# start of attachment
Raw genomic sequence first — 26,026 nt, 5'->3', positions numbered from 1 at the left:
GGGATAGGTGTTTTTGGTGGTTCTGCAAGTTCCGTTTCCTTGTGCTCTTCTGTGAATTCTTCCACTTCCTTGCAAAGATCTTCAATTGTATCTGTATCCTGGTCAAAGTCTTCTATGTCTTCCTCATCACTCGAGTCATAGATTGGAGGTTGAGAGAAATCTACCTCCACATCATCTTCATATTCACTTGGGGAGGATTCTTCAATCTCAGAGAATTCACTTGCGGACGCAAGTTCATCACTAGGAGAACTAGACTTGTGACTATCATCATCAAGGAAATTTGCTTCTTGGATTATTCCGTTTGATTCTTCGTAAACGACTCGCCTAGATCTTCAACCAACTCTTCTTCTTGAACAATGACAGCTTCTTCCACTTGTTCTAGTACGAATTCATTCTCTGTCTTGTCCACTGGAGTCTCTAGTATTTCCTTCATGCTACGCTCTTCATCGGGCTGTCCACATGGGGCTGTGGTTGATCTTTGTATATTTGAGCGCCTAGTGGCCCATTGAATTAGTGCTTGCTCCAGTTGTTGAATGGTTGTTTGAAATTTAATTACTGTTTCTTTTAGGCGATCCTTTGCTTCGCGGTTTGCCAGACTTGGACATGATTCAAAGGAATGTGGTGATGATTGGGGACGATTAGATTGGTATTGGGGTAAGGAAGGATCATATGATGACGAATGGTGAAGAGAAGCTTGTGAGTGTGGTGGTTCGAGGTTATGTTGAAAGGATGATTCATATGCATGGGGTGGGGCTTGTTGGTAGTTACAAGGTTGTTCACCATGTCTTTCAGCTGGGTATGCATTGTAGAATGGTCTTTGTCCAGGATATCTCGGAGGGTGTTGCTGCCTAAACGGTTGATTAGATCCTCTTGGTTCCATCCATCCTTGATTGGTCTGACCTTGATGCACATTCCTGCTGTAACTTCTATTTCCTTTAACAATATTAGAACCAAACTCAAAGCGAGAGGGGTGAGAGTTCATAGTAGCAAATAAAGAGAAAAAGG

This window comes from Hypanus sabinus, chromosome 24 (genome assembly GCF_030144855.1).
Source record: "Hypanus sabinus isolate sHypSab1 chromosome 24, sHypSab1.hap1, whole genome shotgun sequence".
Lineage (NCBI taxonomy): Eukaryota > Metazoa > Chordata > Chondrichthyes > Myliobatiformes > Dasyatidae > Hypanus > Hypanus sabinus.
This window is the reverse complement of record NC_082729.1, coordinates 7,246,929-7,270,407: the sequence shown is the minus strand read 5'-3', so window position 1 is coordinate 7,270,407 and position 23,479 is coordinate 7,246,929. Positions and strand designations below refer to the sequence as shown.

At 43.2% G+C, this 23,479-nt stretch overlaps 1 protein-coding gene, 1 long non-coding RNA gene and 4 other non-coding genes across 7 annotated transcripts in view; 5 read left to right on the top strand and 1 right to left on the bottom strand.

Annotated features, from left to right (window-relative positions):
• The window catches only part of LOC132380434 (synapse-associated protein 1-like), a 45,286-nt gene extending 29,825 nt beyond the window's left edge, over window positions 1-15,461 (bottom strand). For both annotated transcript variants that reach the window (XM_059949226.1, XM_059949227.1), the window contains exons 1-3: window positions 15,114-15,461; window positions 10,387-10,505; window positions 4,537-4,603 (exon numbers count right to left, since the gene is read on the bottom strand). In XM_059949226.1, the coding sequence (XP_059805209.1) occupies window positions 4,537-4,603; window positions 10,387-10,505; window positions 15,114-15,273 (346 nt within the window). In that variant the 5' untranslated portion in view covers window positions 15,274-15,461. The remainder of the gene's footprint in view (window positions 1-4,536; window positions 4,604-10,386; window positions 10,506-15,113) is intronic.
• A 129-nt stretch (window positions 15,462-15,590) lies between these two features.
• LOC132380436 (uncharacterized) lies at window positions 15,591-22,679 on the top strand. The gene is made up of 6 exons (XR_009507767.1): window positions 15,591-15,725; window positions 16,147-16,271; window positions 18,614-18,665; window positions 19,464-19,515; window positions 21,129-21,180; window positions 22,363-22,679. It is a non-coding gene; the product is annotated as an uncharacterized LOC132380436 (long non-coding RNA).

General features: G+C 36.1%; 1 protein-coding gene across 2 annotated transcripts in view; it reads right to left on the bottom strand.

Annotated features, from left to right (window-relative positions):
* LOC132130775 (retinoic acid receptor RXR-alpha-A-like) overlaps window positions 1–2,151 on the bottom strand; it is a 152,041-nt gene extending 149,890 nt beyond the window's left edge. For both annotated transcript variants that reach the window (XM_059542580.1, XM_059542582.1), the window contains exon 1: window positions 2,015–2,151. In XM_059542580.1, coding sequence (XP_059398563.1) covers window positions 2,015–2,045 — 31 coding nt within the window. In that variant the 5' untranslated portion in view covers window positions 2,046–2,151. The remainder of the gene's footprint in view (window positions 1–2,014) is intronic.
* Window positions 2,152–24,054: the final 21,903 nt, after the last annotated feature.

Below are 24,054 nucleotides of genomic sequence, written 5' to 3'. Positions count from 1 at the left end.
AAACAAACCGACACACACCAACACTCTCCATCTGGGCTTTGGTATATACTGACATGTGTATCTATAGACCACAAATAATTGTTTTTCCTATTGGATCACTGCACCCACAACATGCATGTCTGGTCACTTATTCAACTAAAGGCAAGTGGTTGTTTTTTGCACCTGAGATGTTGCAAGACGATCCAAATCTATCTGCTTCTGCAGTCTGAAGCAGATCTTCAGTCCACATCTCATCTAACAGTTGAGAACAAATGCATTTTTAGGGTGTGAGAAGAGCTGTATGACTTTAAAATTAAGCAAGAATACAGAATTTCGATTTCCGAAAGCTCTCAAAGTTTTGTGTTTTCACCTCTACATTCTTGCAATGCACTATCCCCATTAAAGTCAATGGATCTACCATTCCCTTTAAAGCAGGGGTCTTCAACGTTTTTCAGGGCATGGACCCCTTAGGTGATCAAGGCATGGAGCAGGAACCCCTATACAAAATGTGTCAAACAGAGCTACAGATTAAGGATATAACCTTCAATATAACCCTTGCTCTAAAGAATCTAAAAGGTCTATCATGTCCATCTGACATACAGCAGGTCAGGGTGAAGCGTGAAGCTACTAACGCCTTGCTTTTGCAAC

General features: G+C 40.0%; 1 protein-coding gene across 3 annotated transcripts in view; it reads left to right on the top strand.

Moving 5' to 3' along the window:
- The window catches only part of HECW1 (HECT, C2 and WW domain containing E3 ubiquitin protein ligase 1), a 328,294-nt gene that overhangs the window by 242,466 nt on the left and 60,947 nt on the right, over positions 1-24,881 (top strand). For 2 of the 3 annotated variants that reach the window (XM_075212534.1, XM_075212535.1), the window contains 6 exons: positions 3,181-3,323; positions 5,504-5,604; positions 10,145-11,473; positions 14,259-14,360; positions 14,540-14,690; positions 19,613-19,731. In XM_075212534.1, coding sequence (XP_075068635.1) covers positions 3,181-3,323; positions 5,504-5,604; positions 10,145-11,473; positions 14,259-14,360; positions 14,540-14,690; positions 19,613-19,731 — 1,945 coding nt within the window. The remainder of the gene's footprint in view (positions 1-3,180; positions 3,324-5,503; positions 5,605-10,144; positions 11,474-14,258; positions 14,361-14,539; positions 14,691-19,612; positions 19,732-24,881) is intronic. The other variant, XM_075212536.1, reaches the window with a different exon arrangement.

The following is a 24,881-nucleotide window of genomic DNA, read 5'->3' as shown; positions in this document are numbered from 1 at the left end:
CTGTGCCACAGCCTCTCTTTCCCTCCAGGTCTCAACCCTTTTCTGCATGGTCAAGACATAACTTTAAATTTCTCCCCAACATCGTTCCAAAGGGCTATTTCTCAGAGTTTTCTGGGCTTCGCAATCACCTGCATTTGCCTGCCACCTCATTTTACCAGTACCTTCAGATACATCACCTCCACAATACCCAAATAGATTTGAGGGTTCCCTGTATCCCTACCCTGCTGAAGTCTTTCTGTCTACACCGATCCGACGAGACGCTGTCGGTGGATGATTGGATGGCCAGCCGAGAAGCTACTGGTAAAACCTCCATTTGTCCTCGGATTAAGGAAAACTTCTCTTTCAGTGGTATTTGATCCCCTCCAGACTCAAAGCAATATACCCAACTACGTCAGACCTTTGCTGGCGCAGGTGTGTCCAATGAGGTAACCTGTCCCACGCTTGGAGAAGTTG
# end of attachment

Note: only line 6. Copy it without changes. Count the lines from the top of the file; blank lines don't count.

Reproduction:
This window is the reverse complement of record NC_082729.1, coordinates 7,246,929-7,270,407: the sequence shown is the minus strand read 5'-3', so window position 1 is coordinate 7,270,407 and position 23,479 is coordinate 7,246,929. Positions and strand designations below refer to the sequence as shown.